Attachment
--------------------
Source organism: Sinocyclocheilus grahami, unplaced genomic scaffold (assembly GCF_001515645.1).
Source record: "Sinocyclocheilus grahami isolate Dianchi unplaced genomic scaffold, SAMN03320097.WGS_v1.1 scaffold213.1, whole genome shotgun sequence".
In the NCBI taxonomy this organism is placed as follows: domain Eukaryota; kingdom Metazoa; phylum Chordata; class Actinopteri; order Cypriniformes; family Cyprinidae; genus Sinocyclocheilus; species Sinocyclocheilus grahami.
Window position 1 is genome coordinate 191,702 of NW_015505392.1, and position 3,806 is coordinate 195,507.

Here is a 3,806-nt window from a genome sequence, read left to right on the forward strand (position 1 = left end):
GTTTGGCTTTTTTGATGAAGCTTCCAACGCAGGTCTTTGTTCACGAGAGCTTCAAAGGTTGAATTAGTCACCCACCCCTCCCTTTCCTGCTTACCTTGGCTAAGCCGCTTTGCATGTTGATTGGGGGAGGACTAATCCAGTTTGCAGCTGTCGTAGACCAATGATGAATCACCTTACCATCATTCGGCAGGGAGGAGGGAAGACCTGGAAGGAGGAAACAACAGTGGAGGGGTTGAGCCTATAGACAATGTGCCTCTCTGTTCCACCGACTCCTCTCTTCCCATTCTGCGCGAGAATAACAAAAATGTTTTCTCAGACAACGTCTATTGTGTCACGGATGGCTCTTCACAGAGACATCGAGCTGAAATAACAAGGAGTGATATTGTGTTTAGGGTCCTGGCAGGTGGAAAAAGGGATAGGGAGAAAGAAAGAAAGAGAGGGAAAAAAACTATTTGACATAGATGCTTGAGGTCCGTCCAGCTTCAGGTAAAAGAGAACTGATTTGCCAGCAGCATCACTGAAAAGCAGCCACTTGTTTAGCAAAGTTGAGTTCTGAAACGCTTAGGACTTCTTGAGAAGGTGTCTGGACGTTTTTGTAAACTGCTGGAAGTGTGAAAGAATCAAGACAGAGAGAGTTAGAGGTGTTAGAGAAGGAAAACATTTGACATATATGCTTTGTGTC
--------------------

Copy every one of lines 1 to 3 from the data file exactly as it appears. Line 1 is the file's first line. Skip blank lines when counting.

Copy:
Source organism: Sinocyclocheilus grahami, unplaced genomic scaffold (assembly GCF_001515645.1).
Source record: "Sinocyclocheilus grahami isolate Dianchi unplaced genomic scaffold, SAMN03320097.WGS_v1.1 scaffold213.1, whole genome shotgun sequence".
In the NCBI taxonomy this organism is placed as follows: domain Eukaryota; kingdom Metazoa; phylum Chordata; class Actinopteri; order Cypriniformes; family Cyprinidae; genus Sinocyclocheilus; species Sinocyclocheilus grahami.